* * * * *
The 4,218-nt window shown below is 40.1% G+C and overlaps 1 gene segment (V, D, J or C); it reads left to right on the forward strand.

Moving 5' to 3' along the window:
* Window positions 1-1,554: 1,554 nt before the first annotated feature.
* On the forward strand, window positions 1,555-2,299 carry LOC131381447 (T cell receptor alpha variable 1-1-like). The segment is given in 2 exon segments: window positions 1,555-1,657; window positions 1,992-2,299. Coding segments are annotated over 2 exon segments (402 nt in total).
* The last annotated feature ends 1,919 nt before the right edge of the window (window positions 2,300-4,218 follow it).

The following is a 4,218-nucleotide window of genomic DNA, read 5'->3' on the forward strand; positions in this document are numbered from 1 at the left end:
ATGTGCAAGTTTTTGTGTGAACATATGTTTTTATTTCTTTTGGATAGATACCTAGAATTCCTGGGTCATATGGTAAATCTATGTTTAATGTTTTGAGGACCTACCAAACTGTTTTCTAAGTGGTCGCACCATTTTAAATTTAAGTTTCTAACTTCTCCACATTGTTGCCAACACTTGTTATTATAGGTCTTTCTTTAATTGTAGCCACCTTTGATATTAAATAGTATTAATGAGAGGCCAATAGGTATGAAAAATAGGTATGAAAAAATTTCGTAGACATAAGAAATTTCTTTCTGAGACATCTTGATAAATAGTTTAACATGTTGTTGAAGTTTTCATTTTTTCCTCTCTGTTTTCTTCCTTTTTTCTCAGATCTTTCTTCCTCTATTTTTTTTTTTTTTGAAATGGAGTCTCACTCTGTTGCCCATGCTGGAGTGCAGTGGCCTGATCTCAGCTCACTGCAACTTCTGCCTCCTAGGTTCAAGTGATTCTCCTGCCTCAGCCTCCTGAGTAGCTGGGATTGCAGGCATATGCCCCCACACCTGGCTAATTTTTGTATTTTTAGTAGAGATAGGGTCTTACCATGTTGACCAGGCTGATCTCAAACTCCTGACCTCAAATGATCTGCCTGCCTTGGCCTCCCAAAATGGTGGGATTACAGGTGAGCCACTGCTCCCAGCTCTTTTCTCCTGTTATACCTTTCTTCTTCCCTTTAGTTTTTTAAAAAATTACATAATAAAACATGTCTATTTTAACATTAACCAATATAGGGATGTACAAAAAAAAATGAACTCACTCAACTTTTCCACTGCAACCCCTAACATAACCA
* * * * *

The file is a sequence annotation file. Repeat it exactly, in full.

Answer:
The 4,218-nt window shown below is 40.1% G+C and overlaps 1 gene segment (V, D, J or C); it reads left to right on the forward strand.

Moving 5' to 3' along the window:
* Window positions 1-1,554: 1,554 nt before the first annotated feature.
* On the forward strand, window positions 1,555-2,299 carry LOC131381447 (T cell receptor alpha variable 1-1-like). The segment is given in 2 exon segments: window positions 1,555-1,657; window positions 1,992-2,299. Coding segments are annotated over 2 exon segments (402 nt in total).
* The last annotated feature ends 1,919 nt before the right edge of the window (window positions 2,300-4,218 follow it).

The following is a 4,218-nucleotide window of genomic DNA, read 5'->3' on the forward strand; positions in this document are numbered from 1 at the left end:
ATGTGCAAGTTTTTGTGTGAACATATGTTTTTATTTCTTTTGGATAGATACCTAGAATTCCTGGGTCATATGGTAAATCTATGTTTAATGTTTTGAGGACCTACCAAACTGTTTTCTAAGTGGTCGCACCATTTTAAATTTAAGTTTCTAACTTCTCCACATTGTTGCCAACACTTGTTATTATAGGTCTTTCTTTAATTGTAGCCACCTTTGATATTAAATAGTATTAATGAGAGGCCAATAGGTATGAAAAATAGGTATGAAAAAATTTCGTAGACATAAGAAATTTCTTTCTGAGACATCTTGATAAATAGTTTAACATGTTGTTGAAGTTTTCATTTTTTCCTCTCTGTTTTCTTCCTTTTTTCTCAGATCTTTCTTCCTCTATTTTTTTTTTTTTTGAAATGGAGTCTCACTCTGTTGCCCATGCTGGAGTGCAGTGGCCTGATCTCAGCTCACTGCAACTTCTGCCTCCTAGGTTCAAGTGATTCTCCTGCCTCAGCCTCCTGAGTAGCTGGGATTGCAGGCATATGCCCCCACACCTGGCTAATTTTTGTATTTTTAGTAGAGATAGGGTCTTACCATGTTGACCAGGCTGATCTCAAACTCCTGACCTCAAATGATCTGCCTGCCTTGGCCTCCCAAAATGGTGGGATTACAGGTGAGCCACTGCTCCCAGCTCTTTTCTCCTGTTATACCTTTCTTCTTCCCTTTAGTTTTTTAAAAAATTACATAATAAAACATGTCTATTTTAACATTAACCAATATAGGGATGTACAAAAAAAAATGAACTCACTCAACTTTTCCACTGCAACCCCTAACATAACCA